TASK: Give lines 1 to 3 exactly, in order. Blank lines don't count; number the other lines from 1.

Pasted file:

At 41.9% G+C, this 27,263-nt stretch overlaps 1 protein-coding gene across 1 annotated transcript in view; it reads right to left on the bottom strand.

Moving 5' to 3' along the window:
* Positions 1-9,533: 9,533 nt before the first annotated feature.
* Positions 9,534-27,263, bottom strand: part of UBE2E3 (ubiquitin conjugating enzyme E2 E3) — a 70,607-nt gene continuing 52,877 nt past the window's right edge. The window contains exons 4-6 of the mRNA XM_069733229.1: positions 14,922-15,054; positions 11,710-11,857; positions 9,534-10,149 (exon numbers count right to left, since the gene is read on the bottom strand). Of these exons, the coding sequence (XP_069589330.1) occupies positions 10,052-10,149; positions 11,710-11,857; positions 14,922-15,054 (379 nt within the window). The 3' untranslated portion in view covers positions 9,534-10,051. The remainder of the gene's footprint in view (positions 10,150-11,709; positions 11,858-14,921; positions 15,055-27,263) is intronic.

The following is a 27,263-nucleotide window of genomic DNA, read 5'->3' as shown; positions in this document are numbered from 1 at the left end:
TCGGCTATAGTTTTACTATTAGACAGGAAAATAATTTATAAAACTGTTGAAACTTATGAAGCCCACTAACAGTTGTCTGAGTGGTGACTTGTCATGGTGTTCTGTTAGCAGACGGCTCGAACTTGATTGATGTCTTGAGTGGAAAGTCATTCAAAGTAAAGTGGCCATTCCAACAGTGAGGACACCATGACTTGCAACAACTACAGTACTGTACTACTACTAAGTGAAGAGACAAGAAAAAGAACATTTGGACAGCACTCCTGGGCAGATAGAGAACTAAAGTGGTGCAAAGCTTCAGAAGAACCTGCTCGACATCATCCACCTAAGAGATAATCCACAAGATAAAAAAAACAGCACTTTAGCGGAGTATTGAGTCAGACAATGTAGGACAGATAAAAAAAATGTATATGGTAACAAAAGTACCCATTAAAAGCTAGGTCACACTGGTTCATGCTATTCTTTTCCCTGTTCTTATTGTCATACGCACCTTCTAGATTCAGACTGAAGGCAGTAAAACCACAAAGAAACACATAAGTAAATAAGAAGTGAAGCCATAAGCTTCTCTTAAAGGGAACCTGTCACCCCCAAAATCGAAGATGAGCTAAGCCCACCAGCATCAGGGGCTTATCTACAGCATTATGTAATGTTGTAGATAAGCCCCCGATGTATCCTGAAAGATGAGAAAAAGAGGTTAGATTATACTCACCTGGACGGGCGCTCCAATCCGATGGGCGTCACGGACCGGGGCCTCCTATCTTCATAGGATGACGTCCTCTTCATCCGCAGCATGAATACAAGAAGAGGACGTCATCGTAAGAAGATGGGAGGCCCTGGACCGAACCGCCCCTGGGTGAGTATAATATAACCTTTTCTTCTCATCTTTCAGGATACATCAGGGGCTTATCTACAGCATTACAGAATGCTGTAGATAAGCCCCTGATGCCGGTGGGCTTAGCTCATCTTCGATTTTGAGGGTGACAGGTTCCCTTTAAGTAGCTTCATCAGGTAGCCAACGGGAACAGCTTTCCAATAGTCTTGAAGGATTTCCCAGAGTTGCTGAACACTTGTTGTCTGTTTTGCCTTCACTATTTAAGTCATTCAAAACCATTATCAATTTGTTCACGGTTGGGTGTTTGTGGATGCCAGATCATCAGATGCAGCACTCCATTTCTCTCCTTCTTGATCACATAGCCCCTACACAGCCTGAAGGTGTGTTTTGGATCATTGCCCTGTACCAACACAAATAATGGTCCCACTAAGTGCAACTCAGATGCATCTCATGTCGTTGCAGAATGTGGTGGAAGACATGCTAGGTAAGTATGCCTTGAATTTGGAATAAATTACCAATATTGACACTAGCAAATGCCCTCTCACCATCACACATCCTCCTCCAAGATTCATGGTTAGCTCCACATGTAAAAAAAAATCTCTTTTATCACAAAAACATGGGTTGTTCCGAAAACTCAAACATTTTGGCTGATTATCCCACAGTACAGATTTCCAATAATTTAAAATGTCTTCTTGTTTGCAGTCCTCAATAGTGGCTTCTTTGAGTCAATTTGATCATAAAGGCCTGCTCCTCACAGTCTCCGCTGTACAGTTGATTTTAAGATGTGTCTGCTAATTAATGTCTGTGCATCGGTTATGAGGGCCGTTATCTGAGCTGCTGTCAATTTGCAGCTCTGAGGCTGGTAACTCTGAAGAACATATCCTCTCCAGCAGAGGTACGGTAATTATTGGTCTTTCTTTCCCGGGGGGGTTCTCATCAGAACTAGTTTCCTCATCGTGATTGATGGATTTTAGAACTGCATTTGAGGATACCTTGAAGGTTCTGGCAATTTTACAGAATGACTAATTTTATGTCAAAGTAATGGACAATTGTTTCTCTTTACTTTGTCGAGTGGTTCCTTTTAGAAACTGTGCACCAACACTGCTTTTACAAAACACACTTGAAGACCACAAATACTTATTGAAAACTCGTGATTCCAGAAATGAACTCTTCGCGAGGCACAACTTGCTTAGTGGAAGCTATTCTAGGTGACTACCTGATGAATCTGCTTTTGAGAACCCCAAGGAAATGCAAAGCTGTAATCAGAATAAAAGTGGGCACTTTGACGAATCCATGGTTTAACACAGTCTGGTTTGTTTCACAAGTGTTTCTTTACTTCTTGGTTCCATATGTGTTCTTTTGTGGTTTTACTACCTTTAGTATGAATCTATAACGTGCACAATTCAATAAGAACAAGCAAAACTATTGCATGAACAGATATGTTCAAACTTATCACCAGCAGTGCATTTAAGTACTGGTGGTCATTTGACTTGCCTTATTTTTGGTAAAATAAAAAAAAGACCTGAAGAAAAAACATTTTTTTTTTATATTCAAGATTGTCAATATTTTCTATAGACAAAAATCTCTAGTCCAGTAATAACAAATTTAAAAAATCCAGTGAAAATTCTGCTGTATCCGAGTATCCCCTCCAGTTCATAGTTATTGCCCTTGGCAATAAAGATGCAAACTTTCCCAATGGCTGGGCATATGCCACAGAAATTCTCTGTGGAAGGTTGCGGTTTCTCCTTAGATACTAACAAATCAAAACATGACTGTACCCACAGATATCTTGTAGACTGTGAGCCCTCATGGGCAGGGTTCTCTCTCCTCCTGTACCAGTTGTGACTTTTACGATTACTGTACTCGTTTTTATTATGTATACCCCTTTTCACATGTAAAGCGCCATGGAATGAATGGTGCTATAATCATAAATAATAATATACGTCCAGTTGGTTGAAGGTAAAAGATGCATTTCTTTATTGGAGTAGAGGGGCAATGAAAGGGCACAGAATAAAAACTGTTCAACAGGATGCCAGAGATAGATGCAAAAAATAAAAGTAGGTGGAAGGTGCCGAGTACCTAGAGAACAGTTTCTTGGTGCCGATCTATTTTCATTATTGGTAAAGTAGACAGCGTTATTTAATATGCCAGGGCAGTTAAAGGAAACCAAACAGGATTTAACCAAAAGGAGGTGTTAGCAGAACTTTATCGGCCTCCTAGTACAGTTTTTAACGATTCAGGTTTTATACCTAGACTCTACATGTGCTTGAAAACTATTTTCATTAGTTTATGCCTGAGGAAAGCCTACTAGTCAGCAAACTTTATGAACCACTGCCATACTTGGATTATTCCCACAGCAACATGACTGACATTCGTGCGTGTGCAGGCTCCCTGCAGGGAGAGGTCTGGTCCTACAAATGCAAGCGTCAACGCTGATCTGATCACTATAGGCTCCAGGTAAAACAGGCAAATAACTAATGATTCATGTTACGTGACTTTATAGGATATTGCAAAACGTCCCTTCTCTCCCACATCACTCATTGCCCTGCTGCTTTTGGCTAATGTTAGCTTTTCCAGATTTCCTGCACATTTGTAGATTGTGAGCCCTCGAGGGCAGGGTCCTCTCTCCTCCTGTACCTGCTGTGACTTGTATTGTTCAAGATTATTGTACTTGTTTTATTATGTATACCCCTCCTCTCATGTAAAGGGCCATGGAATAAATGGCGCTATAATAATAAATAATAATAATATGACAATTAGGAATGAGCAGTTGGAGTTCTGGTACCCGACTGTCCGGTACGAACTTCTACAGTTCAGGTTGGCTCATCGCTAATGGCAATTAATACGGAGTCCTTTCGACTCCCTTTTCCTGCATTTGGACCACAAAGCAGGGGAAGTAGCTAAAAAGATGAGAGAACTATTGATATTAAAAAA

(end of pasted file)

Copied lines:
At 41.9% G+C, this 27,263-nt stretch overlaps 1 protein-coding gene across 1 annotated transcript in view; it reads right to left on the bottom strand.

Moving 5' to 3' along the window:
* Positions 1-9,533: 9,533 nt before the first annotated feature.